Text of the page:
But in some discourse I've seen, that kind of statement by conservative religionists seems meant to diminish gay attractions, to reduce them to some minor component of the human experience. If sexuality is only sex, the thinking seems to go, then being celibate or marrying someone of the opposite sex might be possible. If a "same-sex attracted" individual can be celibate or with an opposite sex partner, they need not call themselves gay, because they haven't succumbed to the defining characteristic of a homosexual - gay sex. If the person messes up and succumbs, still, they need not call themselves gay. They can believe their same-sex attractions are unwanted, believe their sexual instincts have been pathologized, and believe themselves to just be a broken heterosexual. Whatever the form of the denial, mentally the goal is to disown the sexuality. It is to see the attractions as foreign to one's core identity. This way of thinking leaves their brains and my stomach in knots. Such intentional mental and emotional compartmentalization must be a terrible way to construct a happy whole human being.
The belief that sexuality is just about sex is wrong. Humans spend much more time engaged in pairbonding behaviors than they do in actual sex. Many people probably spend a lot of time thinking about sex, but no one gets as much action as their libido thinks they're entitled to. Humans enjoy non-sexual affection, they nest, they daydream about romance, they find emotional security in having a significant other, they merge their lives and marry. They engage in a lot of behaviors related to their innate attractions that don't involve sex. We are a remarkably social species and the forms of our interpersonal relationships are diverse.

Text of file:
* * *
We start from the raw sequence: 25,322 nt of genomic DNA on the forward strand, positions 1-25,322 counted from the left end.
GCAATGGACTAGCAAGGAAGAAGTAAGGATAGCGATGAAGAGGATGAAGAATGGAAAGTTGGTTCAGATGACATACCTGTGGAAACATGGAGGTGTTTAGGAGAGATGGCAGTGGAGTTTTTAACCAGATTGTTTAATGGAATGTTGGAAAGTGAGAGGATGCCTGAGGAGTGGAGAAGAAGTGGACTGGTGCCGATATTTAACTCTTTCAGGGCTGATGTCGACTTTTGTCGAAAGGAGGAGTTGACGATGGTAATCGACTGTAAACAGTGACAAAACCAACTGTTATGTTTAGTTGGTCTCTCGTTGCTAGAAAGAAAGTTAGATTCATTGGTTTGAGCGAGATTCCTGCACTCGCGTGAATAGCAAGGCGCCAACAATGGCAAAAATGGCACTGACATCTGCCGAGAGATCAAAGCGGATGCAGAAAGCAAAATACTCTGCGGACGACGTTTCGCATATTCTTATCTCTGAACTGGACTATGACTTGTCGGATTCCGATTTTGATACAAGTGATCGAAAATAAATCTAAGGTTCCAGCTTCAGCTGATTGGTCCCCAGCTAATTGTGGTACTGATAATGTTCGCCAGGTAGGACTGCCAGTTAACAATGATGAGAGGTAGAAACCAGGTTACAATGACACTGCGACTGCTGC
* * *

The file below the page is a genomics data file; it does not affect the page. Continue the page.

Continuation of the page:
"Sexual orientation" is in many ways a poor term. If one gets to the heart of human attractions, I believe that we could just as easily describe a "romantic orientation" and an "emotional orientation" as we could a sexual orientation. I cannot speak for all LGB people, but when I'm attracted to someone of the same sex, I am not just interested in sexual contact. I'm interested in sharing adventures, holding hands and cuddling, smiling, crying, having interesting conversations, spending time together (even doing boring things!), or appreciating a beautiful spot in nature. A few such things can be done by myself, and many more with the welcome company of friends, but how great to share them with someone about whom I have piqued interest!? If I live the rest of my life without having sex again, I will still be gay. I will still wish to pairbond with my own sex.
Put simply, sexual orientation is really just about who one falls in love with. It isn't everything about a human being, but it is a heck of a lot. It doesn't need to be the sole defining characteristic of a person, but it doesn't need to be diminished either. So, perhaps if I am to put a label on myself, I should just say that I am homophilic*. I'm homosexual, but I am also homoromantic and homoemotional. I fall in love with guys, and the amazingness of the opposite sex notwithstanding, my brain is just wired for men.
*Though of Greek origin from "philia" indicating a friendship-like love, I'm using the suffix as we would in modern English to simply mean "an affinity towards". The Greeks had multiple words to describe different aspects of love, and many of them are applicable to the feelings I describe in this post.